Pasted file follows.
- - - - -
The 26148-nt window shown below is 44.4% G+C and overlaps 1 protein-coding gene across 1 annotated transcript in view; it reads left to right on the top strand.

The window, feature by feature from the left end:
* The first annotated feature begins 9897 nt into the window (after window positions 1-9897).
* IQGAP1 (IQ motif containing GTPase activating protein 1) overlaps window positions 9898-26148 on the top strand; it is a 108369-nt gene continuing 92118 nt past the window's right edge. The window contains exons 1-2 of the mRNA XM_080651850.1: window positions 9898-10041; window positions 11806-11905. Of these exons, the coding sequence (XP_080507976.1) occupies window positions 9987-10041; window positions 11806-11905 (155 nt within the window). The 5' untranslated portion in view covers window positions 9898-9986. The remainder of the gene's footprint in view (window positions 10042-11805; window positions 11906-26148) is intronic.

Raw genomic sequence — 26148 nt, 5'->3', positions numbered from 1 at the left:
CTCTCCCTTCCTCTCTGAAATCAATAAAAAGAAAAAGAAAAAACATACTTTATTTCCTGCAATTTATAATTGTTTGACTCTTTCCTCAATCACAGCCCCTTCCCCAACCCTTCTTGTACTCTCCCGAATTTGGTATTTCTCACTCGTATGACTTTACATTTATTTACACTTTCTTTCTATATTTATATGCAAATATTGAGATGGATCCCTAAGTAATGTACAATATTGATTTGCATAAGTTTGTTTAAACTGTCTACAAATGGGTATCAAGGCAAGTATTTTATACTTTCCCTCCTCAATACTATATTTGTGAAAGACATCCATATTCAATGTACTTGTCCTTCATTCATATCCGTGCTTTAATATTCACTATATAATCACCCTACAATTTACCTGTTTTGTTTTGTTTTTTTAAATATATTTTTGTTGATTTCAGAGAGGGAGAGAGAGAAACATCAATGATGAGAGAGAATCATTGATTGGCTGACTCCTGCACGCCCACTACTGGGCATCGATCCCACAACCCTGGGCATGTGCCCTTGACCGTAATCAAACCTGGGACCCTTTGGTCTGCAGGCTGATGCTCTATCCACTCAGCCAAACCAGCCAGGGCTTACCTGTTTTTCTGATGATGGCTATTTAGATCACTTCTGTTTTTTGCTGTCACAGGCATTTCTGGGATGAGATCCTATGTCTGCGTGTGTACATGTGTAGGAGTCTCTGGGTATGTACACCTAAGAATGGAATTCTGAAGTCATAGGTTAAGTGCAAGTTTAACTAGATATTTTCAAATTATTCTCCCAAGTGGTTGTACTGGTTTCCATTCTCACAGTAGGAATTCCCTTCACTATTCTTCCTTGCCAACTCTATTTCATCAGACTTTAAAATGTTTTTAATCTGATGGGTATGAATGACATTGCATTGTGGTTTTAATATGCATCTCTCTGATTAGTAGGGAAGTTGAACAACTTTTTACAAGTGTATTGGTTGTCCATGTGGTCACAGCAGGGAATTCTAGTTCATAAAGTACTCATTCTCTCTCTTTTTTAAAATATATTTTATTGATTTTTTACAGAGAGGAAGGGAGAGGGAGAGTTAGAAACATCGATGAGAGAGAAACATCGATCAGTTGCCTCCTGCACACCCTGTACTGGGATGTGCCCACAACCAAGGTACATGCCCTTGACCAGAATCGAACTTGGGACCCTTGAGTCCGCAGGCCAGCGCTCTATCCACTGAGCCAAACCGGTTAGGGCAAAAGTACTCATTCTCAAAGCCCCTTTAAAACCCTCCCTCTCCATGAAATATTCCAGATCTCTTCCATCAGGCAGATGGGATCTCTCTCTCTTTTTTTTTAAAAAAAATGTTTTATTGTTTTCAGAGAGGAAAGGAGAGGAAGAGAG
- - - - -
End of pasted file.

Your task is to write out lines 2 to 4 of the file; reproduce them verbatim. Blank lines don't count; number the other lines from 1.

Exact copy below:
The window, feature by feature from the left end:
* The first annotated feature begins 9897 nt into the window (after window positions 1-9897).
* IQGAP1 (IQ motif containing GTPase activating protein 1) overlaps window positions 9898-26148 on the top strand; it is a 108369-nt gene continuing 92118 nt past the window's right edge. The window contains exons 1-2 of the mRNA XM_080651850.1: window positions 9898-10041; window positions 11806-11905. Of these exons, the coding sequence (XP_080507976.1) occupies window positions 9987-10041; window positions 11806-11905 (155 nt within the window). The 5' untranslated portion in view covers window positions 9898-9986. The remainder of the gene's footprint in view (window positions 10042-11805; window positions 11906-26148) is intronic.